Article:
I've said this before: it wouldn't be so bad if, while wrecking the planet, we could at least say we were having one hell of a party.
But I'm not sure we are.
So many of us are working way more than we should, spending less time with those that we love than we want to, not using the talents we most value, and not connecting to any larger sense of meaning.
For many, life is a grind and what we get instead of the real satisfactions--if we're lucky--is a lot of stuff. Big houses, boats and airplane rides. Consolation prizes. The things we're supposed to want.
The question is, are the things we're supposed to want making us happy? Because for certain, our having more stuff is not making the planet more happy.
The more stuff we make and buy, the more greenhouse gases and air pollution and every other kind of pollution we pump out, the more the planet's ability to support our health, happiness and security suffers.
So, back where I started, can we, while wrecking the place, at least say we're having one hell of a party? Will we at least be able to say, when it's all over, that it was worth it?
I'm thinking maybe not. I'm thinking maybe we ought to ask ourselves again what the good life really is, because it would be a shame if we trashed the place and all we got in return was, say, the mediocre life.
What makes us happy? What makes us fulfilled? What makes us feel as though we have made best use of the 75 years or so we get?
I ask myself this all the time, because I think it is crucial. And one thing I think is that the true good life might actually mean less stuff, fewer working hours to buy the stuff but a lot more leisure time.
That might mean fewer of us would have our own boats and jet skis, but more of us would know how to play guitar and make great art.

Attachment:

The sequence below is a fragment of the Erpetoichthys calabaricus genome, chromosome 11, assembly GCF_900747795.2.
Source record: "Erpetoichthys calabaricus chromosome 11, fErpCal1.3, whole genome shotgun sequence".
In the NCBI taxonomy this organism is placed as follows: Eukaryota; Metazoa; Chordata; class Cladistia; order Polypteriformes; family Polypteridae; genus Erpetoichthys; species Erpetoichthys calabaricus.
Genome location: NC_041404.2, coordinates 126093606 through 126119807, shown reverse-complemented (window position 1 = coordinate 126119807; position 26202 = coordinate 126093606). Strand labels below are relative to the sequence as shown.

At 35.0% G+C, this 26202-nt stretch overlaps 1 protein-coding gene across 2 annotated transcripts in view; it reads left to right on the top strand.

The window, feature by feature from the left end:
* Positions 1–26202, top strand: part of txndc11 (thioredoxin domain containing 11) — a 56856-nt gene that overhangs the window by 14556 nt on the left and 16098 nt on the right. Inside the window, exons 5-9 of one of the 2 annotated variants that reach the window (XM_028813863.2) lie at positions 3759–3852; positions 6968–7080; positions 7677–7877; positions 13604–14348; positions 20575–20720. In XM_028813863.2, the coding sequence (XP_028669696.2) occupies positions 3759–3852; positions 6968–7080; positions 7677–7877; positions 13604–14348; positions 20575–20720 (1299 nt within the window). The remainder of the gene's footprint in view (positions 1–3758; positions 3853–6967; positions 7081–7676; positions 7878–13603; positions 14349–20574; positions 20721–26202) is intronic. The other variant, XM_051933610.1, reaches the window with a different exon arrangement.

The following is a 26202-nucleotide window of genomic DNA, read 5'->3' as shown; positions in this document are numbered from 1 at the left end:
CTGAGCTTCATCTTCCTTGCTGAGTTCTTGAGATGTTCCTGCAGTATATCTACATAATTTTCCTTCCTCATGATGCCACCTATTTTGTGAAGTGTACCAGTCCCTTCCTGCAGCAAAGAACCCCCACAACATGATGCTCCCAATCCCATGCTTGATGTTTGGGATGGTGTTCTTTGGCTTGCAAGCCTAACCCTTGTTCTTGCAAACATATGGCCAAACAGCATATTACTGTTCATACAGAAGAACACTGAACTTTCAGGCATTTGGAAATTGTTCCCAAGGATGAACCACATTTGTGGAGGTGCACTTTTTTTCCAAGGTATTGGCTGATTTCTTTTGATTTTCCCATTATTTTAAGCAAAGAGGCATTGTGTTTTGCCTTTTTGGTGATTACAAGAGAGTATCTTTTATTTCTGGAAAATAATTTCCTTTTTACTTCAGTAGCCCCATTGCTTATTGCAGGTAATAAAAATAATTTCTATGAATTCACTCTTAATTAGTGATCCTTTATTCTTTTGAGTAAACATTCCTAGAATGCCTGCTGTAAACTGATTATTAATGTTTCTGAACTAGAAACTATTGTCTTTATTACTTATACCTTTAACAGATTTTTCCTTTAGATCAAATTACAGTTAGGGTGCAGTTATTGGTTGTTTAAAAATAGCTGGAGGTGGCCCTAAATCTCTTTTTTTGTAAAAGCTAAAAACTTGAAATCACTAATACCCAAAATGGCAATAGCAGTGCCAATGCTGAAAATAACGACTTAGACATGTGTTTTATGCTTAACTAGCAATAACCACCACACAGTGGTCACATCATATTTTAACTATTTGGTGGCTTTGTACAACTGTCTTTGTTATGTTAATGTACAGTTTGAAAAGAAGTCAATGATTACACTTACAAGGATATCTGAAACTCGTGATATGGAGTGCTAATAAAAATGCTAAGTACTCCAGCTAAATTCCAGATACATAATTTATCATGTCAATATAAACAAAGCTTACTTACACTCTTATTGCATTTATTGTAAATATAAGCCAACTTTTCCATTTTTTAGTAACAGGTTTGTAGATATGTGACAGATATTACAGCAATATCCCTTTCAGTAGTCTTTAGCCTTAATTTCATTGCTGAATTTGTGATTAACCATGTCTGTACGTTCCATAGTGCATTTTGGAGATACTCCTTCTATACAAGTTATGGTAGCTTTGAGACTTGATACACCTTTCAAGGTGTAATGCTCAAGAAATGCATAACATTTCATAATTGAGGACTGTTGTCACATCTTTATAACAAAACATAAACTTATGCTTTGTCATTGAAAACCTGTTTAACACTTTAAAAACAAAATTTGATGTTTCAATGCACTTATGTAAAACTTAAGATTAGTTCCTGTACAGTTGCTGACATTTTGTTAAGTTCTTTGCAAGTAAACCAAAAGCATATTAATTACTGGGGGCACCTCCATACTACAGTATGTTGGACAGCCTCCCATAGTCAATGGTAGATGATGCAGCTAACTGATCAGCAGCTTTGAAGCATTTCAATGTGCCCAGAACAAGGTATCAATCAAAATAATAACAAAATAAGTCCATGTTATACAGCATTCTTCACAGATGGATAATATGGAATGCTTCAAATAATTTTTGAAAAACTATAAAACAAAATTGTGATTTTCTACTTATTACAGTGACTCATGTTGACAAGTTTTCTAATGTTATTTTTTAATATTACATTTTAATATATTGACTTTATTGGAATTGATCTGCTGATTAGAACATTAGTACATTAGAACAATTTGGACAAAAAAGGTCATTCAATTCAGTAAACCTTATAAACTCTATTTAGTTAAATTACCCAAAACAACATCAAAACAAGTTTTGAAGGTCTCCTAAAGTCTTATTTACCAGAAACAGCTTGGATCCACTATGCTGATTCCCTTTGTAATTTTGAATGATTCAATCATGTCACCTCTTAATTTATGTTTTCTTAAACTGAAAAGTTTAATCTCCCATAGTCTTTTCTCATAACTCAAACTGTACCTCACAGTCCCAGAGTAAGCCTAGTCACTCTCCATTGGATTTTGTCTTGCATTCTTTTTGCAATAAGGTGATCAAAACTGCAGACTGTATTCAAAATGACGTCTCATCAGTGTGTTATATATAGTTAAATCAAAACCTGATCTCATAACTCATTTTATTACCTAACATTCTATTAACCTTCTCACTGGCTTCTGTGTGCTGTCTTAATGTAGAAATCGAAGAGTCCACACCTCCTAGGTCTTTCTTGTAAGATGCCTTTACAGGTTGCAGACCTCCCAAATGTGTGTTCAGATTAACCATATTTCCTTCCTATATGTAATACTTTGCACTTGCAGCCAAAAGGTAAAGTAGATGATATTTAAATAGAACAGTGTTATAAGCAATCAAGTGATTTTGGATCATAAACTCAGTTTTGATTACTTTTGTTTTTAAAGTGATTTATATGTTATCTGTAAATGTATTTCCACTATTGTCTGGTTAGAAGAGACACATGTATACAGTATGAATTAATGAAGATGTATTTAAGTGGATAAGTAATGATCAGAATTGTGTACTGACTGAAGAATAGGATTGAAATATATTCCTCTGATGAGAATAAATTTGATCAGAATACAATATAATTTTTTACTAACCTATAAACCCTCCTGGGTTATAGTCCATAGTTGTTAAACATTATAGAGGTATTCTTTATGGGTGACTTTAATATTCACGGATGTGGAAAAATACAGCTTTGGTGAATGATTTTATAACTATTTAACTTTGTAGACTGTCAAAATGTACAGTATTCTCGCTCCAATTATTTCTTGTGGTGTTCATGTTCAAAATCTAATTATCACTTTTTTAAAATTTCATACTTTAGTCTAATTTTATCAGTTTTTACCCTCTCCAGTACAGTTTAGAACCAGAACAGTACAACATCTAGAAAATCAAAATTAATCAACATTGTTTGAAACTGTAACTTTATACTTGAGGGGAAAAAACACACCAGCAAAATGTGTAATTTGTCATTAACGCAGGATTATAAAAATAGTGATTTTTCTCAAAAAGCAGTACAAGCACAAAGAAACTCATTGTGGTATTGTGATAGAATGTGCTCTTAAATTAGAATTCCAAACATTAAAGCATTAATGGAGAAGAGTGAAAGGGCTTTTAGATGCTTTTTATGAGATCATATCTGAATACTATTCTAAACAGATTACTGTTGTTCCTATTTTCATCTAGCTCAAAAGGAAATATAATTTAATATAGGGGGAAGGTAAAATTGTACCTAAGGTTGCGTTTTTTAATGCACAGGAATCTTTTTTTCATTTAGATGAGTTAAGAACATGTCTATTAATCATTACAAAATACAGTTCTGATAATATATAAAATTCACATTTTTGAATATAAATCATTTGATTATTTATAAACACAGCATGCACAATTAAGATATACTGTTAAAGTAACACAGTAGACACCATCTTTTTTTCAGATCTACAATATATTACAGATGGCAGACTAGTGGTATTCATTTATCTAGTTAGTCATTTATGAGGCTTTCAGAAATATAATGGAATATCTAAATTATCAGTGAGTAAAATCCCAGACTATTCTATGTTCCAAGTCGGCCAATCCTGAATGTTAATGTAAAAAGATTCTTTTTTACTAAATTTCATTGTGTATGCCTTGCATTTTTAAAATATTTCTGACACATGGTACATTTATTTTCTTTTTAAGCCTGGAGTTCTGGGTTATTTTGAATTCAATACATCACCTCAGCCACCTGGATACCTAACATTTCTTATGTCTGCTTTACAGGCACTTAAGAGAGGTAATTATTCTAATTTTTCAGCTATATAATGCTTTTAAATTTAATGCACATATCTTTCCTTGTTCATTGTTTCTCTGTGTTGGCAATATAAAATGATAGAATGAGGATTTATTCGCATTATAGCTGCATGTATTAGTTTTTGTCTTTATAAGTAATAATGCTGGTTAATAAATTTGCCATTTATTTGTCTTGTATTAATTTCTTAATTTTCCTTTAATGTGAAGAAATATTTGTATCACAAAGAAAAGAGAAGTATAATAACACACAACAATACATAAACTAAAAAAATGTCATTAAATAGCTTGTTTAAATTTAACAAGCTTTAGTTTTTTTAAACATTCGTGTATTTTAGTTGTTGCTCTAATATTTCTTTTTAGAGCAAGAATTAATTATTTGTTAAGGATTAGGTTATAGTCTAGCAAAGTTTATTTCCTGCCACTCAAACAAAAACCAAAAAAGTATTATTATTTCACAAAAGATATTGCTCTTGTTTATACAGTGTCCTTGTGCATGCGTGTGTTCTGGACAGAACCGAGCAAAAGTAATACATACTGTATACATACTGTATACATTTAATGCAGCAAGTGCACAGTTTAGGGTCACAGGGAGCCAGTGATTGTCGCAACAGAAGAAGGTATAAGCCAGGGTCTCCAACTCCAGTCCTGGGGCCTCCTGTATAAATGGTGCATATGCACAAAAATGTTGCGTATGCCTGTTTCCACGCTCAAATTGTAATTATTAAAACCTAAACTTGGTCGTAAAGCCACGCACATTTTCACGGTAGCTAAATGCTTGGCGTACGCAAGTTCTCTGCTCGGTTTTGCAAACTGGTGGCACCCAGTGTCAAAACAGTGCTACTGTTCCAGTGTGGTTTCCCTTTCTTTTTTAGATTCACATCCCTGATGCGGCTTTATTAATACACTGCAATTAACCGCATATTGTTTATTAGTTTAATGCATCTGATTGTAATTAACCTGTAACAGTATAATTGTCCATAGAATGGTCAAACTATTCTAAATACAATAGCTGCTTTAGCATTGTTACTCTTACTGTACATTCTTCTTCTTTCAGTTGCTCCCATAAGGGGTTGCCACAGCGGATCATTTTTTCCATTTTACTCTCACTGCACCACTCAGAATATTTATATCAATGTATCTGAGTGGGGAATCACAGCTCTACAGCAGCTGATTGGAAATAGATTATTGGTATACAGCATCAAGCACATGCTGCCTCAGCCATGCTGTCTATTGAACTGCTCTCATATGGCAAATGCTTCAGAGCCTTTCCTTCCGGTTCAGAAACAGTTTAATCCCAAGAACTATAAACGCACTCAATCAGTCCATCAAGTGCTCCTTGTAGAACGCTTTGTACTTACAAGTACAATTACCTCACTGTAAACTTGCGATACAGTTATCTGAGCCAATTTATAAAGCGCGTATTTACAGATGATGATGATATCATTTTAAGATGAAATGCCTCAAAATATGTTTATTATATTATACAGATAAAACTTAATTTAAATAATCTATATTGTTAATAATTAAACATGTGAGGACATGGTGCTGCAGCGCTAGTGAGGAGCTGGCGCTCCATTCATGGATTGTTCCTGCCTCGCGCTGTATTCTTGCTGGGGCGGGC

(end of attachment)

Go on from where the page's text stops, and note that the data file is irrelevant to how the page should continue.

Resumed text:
I might not have the money to fly around the world, but I would get to spend more time reading literature and playing with Isabella.
In other words, we could let the planet save its resources and, at the same time, instead of working our butts off, maybe become the people we really want to be.
That's called redefining the good life.
Now imagine this. Imagine a society and an economy that did not revolve around material productivity and efficiently ensuring that all of us got as much stuff as possible.
Imagine, instead, a society and economy whose purpose is to ensure that we all got our basic needs met so that we could use the rest of our time do what fulfilled us.
Might that be an economy that costs our habitat less while paying us more? Might that, therefore, be a more efficient economy in terms of human satisfaction delivered per unit of resource used?
Meanwhile, as for the picture at the top of this post, when I think thoughts like these, I experiment and ask myself what the good life would be for me (and each of us has our own definition). How might I spend more leisure time?
So today, with time I could have used to work, I instead sat down with Isabella and drew on a piece of newspaper.
And what I'm dreaming of just now is a way of life for our culture in which I don't feel stressed that spending time drawing on newspaper with my little girl is time I should be using to earn more money. A culture that supports what really sustains us instead of just the consolation prizes.
Might that be one vision of the good life? A good life that doesn't even cost the earth?
Colin Beavan (that's me!) is now leading a conversation about finding a happy, helpful life at Colinbeavan.com. If you want to know how people are breaking out and and finding authentic, meaningful lives that help our world, check it out the blog here and sign up to join the conversation here.